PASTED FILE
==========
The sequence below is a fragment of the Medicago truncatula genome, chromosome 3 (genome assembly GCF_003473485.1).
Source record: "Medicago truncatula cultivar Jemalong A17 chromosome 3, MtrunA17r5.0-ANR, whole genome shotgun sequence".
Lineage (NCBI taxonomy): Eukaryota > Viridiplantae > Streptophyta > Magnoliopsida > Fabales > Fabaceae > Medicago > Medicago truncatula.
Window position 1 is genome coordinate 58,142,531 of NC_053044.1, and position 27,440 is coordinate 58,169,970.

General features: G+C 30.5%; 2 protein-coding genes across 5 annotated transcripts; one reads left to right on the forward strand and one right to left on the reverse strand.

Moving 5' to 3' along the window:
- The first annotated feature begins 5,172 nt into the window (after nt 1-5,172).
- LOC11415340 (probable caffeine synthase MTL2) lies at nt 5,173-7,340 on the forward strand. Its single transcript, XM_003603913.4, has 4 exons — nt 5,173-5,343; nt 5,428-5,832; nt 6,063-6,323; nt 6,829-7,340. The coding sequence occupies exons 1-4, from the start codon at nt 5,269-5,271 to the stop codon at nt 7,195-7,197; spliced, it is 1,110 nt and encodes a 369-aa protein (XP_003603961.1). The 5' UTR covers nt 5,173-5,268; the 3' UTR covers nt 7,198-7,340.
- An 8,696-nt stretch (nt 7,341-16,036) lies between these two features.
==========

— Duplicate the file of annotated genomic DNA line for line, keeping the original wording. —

The sequence below is a fragment of the Medicago truncatula genome, chromosome 3 (genome assembly GCF_003473485.1).
Source record: "Medicago truncatula cultivar Jemalong A17 chromosome 3, MtrunA17r5.0-ANR, whole genome shotgun sequence".
Lineage (NCBI taxonomy): Eukaryota > Viridiplantae > Streptophyta > Magnoliopsida > Fabales > Fabaceae > Medicago > Medicago truncatula.
Window position 1 is genome coordinate 58,142,531 of NC_053044.1, and position 27,440 is coordinate 58,169,970.

General features: G+C 30.5%; 2 protein-coding genes across 5 annotated transcripts; one reads left to right on the forward strand and one right to left on the reverse strand.

Moving 5' to 3' along the window:
- The first annotated feature begins 5,172 nt into the window (after nt 1-5,172).
- LOC11415340 (probable caffeine synthase MTL2) lies at nt 5,173-7,340 on the forward strand. Its single transcript, XM_003603913.4, has 4 exons — nt 5,173-5,343; nt 5,428-5,832; nt 6,063-6,323; nt 6,829-7,340. The coding sequence occupies exons 1-4, from the start codon at nt 5,269-5,271 to the stop codon at nt 7,195-7,197; spliced, it is 1,110 nt and encodes a 369-aa protein (XP_003603961.1). The 5' UTR covers nt 5,173-5,268; the 3' UTR covers nt 7,198-7,340.
- An 8,696-nt stretch (nt 7,341-16,036) lies between these two features.